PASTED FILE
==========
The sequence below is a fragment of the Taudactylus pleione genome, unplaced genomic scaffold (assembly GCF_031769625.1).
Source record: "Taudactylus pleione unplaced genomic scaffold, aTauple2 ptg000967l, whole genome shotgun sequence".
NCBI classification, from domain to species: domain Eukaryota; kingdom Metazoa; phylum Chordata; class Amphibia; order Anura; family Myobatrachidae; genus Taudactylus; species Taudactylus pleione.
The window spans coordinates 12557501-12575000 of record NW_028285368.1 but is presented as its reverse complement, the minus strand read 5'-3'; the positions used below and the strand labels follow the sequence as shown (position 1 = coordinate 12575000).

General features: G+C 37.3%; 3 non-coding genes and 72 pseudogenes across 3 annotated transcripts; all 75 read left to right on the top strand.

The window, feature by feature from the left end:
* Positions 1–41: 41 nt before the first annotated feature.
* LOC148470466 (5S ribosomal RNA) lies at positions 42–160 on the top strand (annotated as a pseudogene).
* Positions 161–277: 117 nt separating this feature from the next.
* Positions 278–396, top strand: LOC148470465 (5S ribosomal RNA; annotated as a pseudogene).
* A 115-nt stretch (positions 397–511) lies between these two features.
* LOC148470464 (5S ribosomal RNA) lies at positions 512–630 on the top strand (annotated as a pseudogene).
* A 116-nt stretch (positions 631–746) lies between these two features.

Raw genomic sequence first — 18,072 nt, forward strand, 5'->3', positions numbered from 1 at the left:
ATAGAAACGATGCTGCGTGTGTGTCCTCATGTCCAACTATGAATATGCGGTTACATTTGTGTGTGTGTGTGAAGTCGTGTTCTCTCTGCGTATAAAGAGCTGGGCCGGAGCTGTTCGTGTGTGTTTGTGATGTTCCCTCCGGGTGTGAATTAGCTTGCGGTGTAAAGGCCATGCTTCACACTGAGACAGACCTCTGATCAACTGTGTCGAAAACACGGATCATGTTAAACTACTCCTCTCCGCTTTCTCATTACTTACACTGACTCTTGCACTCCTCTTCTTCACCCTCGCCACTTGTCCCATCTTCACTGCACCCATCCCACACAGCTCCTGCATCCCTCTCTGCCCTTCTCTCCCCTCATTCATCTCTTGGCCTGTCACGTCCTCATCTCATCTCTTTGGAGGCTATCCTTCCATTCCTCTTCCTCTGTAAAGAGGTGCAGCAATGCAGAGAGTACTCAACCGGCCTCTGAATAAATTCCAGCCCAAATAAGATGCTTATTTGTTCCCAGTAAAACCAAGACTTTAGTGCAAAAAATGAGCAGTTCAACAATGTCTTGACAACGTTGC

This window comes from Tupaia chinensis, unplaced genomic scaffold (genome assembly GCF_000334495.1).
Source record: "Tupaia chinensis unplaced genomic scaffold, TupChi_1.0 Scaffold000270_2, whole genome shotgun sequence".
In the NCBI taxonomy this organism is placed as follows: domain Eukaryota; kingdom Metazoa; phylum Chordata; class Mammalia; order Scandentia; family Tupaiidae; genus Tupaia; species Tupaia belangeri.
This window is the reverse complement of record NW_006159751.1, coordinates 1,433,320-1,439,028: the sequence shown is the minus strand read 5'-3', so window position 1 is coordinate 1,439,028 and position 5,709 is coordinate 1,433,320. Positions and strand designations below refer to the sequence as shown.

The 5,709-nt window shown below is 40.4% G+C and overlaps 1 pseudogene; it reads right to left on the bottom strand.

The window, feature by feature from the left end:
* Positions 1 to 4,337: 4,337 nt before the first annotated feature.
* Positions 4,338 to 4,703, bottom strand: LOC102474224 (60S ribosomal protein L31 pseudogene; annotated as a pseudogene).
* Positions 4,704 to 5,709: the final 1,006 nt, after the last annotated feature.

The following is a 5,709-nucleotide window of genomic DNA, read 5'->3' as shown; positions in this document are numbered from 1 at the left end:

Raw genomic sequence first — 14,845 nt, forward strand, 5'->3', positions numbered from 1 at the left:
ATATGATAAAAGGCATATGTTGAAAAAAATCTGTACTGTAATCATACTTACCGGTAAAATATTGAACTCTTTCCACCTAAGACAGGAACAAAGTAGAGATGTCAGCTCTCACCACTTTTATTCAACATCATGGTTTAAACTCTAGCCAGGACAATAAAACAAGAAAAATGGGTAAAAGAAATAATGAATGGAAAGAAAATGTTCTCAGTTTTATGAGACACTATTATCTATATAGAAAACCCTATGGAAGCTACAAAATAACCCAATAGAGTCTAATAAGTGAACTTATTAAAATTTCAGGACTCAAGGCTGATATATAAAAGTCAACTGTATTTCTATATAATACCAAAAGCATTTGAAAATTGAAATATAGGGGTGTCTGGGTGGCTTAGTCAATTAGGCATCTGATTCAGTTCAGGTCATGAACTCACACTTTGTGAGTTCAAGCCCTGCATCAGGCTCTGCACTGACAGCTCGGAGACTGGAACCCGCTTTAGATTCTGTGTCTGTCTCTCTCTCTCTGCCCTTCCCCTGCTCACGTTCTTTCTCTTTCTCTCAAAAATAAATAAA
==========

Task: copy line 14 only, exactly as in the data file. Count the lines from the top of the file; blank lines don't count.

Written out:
Raw genomic sequence first — 18,072 nt, forward strand, 5'->3', positions numbered from 1 at the left: